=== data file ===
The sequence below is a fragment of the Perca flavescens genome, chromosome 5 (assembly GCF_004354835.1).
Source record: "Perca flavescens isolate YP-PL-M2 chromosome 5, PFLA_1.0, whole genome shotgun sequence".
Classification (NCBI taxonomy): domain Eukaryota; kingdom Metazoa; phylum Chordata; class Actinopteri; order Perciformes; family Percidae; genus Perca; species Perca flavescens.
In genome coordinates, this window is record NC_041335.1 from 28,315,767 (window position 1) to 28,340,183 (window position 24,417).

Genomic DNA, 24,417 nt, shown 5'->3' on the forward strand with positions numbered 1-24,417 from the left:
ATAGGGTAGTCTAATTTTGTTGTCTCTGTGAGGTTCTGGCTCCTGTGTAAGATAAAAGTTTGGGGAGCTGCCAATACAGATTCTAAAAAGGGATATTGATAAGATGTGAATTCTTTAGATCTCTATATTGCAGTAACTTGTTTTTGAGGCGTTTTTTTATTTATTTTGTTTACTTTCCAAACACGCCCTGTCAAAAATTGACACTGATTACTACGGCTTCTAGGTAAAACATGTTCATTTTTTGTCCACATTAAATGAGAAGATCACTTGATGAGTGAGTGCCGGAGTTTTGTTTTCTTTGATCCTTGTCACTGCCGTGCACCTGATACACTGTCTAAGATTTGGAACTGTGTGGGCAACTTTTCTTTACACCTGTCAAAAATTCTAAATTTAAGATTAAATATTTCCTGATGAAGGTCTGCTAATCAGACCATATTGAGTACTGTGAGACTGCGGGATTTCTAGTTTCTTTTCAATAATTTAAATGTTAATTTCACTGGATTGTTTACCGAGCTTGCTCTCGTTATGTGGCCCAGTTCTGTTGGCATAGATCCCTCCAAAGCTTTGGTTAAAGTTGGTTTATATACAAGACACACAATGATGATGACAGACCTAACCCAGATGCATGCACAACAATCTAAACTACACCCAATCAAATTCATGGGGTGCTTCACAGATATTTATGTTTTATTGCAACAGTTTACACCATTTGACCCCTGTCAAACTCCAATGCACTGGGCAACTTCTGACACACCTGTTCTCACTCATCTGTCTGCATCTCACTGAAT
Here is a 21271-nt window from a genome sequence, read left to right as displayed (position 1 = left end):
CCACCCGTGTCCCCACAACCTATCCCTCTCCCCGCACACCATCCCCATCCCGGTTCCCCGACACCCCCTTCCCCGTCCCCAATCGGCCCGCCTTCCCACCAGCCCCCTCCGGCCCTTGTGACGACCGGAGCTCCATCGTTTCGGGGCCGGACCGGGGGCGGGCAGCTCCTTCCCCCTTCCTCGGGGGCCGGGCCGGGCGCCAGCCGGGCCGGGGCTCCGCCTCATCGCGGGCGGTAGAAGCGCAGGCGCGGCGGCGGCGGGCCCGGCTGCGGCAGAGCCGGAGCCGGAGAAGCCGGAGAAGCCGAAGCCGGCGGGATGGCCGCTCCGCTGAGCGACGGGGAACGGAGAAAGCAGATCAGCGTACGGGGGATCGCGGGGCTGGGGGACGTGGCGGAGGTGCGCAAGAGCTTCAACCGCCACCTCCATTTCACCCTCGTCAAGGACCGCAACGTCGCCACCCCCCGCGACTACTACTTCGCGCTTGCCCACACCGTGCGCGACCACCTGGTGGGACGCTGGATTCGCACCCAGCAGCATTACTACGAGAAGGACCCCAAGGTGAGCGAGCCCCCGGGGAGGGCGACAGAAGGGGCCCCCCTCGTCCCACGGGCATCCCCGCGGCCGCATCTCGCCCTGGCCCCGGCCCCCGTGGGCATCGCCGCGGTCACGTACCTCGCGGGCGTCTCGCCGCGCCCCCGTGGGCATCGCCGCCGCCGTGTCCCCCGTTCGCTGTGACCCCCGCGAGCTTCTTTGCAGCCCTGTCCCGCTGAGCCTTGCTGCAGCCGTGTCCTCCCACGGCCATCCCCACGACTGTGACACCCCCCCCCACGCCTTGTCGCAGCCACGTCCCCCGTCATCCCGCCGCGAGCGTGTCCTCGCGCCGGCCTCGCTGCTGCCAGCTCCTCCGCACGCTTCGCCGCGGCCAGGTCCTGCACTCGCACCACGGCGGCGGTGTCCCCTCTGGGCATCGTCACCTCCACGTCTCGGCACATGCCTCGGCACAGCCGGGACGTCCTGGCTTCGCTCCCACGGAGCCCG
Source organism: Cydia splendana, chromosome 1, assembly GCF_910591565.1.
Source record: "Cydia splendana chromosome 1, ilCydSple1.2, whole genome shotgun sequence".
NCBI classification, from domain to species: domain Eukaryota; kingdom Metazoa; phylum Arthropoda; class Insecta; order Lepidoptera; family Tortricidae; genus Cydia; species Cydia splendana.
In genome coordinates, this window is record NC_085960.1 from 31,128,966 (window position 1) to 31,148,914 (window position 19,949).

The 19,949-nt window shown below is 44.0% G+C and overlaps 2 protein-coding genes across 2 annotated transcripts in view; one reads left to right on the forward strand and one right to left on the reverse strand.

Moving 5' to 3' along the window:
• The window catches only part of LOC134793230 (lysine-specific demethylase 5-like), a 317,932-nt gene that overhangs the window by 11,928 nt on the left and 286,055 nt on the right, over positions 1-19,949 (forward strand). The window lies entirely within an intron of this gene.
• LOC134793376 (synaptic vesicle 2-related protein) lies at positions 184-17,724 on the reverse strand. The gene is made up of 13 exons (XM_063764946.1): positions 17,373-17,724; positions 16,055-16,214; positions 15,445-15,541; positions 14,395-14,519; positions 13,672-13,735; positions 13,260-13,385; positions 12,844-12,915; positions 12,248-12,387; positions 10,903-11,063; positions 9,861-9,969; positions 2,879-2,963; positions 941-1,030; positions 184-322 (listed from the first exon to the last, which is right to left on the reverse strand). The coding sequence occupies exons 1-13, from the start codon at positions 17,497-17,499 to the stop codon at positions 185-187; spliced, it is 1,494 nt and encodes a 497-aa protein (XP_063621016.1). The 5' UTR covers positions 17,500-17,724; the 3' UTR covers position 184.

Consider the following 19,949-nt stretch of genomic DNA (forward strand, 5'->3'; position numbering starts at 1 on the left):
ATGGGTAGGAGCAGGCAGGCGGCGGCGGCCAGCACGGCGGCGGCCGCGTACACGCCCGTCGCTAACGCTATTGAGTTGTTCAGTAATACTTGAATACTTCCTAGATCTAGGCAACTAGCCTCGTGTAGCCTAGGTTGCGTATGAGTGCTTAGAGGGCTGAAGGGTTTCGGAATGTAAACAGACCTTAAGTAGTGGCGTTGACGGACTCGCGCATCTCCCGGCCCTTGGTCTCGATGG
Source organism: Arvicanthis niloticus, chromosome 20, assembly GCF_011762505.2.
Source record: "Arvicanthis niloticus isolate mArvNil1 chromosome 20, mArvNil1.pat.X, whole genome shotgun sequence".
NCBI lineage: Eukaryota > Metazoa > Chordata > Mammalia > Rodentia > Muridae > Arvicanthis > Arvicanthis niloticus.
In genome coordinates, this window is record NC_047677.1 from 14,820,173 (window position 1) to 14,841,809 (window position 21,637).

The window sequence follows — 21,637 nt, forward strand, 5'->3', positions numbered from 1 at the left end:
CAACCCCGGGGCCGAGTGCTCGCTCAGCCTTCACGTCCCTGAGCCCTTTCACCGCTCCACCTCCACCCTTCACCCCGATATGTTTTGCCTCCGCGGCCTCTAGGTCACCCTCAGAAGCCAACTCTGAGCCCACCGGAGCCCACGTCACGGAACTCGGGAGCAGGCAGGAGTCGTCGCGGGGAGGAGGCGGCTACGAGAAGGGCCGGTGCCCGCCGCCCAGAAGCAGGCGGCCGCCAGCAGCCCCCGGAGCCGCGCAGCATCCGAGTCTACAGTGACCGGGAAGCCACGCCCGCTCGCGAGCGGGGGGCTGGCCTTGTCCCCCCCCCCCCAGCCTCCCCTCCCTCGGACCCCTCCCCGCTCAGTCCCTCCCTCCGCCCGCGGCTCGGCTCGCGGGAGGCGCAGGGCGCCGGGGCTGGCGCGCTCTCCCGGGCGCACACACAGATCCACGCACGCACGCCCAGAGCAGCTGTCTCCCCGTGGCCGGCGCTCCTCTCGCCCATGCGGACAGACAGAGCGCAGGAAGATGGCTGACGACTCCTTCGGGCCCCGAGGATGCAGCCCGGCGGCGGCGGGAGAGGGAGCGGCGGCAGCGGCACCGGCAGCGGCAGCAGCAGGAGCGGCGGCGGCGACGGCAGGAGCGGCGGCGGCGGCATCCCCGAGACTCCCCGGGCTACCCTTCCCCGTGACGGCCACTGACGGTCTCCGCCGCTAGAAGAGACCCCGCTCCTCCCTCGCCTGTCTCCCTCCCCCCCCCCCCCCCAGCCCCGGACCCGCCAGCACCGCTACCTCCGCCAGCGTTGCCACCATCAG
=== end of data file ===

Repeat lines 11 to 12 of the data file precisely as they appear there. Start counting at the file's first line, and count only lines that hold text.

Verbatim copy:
NCBI classification, from domain to species: domain Eukaryota; kingdom Metazoa; phylum Arthropoda; class Insecta; order Lepidoptera; family Tortricidae; genus Cydia; species Cydia splendana.
In genome coordinates, this window is record NC_085960.1 from 31,128,966 (window position 1) to 31,148,914 (window position 19,949).